2. Saharan Dust and the Nonlinear Evolution of the African Easterly Jet–African Easterly Wave System - Presentation and Paper A presentation at the AMS 32nd Conference on “Hurricanes and Tropical Meteorology” held at the Condado Plaza Hilton in Puerto Rico between 17th and 22nd April, 2016. Presenters: Dustin Grogan, T. Nathan and S. H. Chen  Presentation Date: 18th April, 2016 Presentation Summary: The direct radiative effects of Saharan mineral dust aerosols on the nonlinear evolution of African easterly waves (AEWs) and their interactions with the African easterly jet (AEJ) are examined using the Weather Research and Forecasting (WRF) model coupled to an online dust model. The model is initialized with zonal-mean distributions of wind, temperature and dust consistent with summertime conditions over North Africa. The dust modifies the lifecycle of the AEWs in the following way: the domain-averaged eddy kinetic energy (EKE) is enhanced during the linear and nonlinear growth phases, reaching a larger peak amplitude that subsequently decays more rapidly, eventually equilibrating at lower amplitude. The increase in EKE during the growth phases is due to local increases in barotropic energy conversions in the dust plume north of the AEJ. The dust-modified, rapidly decaying phase is primarily associated with enhanced barotropic decay that occurs near the top of the plume north of the AEJ. The timing of peak EKE depends on the initial dust concentration. Throughout the evolution of the AEJ-AEW system, the dust increases the maximum zonal-mean wind speeds. The increase is due to the dust-modified mean meridional circulation during the AEW growth phase. The dust-modified maximum wind speeds are also displaced farther southward and upward during the AEW growth phase, which is due to the enhanced wave fluxes decelerating the flow more efficiently north of the AEJ. The spatial-temporal evolution of the dust-modified critical surface is shown to play an important role in the evolution of the AEJ-AEW system. Link to conference video presentation: Please note that this presentation was withdrawn as the authors later published a full paper which was initially behind a paywall but it has just been made available on free to view basis (see below). Link to full conference agenda: https://ams.confex.com/ams/32Hurr/webprogram/32HURRICANES.html Publication Date: 2nd September, 2016 Abstract (revised version for paper): The direct radiative effects of Saharan mineral dust (SMD) aerosols on the nonlinear evolution of the African easterly jet–African easterly wave (AEJ–AEW) system is examined using the Weather Research and Forecasting Model coupled to an online dust model. The SMD-modified AEW life cycles are characterized by four stages: enhanced linear growth, weakened nonlinear stabilization, larger peak amplitude, and smaller long-time amplitude. During the linear growth and nonlinear stabilization stages, the SMD increases the generation of eddy available potential energy (APE); this occurs where the maximum in the mean meridional SMD gradient is coincident with the critical surface. As the AEWs evolve beyond the nonlinear stabilization stage, the discrimination between SMD particle sizes due to sedimentation becomes more pronounced; the finer particles meridionally expand, while the coarser particles settle to the surface. The result is a reduction in the eddy APE at the base and the top of the plume. The SMD enhances the Eliassen–Palm (EP) flux divergence and residual-mean meridional circulation, which generally oppose each other throughout the AEW life cycle. The SMD-modified residual-mean meridional circulation initially dominates to accelerate the flow but quickly surrenders to the EP flux divergence, which causes an SMD-enhanced deceleration of the AEJ during the linear growth and nonlinear stabilization stages. Throughout the AEW life cycle, the SMD-modified AEJ is elevated and the peak winds are larger than without SMD. During the first (second) half of the AEW life cycle, the SMD-modified wave fluxes shift the AEJ axis farther equatorward (poleward) of its original SMD-free position. Link to full paper: https://journals.ametsoc.org/doi/pdf/10.1175/JAS-D-16-0118.1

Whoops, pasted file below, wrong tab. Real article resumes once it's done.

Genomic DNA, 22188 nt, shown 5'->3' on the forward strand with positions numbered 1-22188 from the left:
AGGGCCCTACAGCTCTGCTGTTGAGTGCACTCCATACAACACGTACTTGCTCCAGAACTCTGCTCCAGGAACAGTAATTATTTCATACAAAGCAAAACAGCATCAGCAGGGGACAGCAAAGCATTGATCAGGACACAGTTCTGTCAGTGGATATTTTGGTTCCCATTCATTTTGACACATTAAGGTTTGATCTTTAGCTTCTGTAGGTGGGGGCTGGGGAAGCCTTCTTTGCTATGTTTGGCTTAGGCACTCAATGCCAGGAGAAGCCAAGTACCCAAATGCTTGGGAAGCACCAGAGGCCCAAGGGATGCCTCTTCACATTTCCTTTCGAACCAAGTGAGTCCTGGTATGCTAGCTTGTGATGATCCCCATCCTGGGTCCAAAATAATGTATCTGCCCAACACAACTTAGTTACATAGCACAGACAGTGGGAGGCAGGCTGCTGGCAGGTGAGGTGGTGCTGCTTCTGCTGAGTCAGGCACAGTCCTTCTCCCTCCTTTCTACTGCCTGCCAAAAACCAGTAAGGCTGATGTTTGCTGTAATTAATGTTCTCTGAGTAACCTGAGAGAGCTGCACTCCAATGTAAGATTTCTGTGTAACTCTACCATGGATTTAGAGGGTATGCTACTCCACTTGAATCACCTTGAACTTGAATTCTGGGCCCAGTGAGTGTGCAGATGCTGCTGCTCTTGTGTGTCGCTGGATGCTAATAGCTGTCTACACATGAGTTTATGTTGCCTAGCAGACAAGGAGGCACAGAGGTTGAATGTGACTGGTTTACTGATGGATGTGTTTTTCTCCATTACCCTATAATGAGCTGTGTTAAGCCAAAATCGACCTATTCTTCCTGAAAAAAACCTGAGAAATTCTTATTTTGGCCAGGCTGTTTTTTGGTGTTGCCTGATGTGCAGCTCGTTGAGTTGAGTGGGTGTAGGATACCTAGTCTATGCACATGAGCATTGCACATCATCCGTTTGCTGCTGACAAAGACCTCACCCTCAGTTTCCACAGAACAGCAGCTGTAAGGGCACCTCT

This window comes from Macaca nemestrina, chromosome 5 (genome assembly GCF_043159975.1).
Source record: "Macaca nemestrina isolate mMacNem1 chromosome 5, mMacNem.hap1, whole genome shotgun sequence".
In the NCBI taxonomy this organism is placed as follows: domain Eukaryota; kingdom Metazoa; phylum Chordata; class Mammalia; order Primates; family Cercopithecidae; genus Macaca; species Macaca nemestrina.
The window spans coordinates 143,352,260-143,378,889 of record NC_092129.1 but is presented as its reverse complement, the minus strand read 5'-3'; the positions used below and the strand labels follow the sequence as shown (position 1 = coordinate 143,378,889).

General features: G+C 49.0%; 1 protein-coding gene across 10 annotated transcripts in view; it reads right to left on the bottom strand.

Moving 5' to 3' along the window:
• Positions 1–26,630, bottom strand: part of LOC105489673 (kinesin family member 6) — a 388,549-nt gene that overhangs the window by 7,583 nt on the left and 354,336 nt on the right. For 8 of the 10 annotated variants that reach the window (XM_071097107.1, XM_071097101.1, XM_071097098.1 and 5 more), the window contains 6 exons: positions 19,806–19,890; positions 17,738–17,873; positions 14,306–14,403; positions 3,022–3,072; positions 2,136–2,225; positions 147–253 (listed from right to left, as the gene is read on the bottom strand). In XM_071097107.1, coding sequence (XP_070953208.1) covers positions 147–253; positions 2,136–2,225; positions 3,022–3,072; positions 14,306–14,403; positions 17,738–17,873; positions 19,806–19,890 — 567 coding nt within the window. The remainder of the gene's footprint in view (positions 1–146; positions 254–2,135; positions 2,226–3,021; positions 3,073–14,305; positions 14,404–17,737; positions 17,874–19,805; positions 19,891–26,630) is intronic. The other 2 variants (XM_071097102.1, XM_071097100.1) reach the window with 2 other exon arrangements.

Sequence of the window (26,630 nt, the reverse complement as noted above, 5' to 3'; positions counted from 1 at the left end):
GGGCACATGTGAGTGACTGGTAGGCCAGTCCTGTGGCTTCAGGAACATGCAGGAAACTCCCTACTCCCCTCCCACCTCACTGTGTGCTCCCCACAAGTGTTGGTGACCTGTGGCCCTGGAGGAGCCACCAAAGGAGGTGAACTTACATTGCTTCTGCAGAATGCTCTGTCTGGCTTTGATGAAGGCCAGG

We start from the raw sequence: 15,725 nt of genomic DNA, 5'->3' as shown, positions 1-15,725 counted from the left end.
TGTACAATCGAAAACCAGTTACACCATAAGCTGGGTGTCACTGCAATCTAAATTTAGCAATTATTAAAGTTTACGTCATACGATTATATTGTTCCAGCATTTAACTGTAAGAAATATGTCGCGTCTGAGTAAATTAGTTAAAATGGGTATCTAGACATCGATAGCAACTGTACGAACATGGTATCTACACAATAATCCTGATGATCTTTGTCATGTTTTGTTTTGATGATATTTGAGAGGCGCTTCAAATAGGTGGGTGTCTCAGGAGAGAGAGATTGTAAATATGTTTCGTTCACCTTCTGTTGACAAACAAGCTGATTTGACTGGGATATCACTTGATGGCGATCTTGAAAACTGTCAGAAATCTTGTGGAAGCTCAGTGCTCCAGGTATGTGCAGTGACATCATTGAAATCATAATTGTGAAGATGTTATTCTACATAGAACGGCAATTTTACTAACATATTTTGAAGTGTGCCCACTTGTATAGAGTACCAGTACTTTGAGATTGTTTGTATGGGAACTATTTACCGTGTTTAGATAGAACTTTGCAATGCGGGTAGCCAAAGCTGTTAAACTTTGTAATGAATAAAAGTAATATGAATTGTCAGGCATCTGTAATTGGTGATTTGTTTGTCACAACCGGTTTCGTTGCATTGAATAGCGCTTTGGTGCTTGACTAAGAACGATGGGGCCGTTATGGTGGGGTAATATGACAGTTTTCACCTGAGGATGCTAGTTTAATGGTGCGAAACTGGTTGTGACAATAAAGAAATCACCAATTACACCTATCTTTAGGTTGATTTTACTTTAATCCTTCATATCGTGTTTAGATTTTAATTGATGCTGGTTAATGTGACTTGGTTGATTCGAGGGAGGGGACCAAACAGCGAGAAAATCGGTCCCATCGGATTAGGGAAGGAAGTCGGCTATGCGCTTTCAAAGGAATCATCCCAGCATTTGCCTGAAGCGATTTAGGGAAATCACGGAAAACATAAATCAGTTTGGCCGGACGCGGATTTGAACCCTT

3. Sudden Stratospheric Warmings and Anomalous Upward Wave Activity Flux Authors: Thomas Birner, John R. Albers Published: 28th, June, 2017 Abstract: Abrupt breakdowns of the polar winter stratospheric circulation such as sudden stratospheric warmings (SSWs) are a manifestation of strong two-way interactions between upward propagating planetary waves and the mean flow. The importance of sufficient upward wave activity fluxes from the troposphere and the preceding state of the stratospheric circulation in forcing SSW-like events have long been recognized. Past research based on idealized numerical simulations has suggested that the state of the stratosphere may be more important in generating extreme stratospheric events than anomalous upward wave fluxes from the troposphere. Other studies have emphasized the role of tropospheric precursor events. Here reanalysis data are used to define events of extreme stratospheric mean flow deceleration (SSWs being a subset) and events of extreme lower tropospheric upward planetary wave activity flux. While the wave fluxes leading to SSW-like events ultimately originate near the surface, the anomalous upward wave activity fluxes associated with these events primarily occur within the stratosphere. The crucial dynamics for forcing SSW-like events appear to take place in the communication layer just above the tropopause. Anomalous upward wave fluxes from the lower troposphere may play a role for some events, but seem less important for the majority of them. Link to full paper: https://www.jstage.jst.go.jp/article/sola/13A/Special_Edition/13A_13A-002/_pdf/-char/en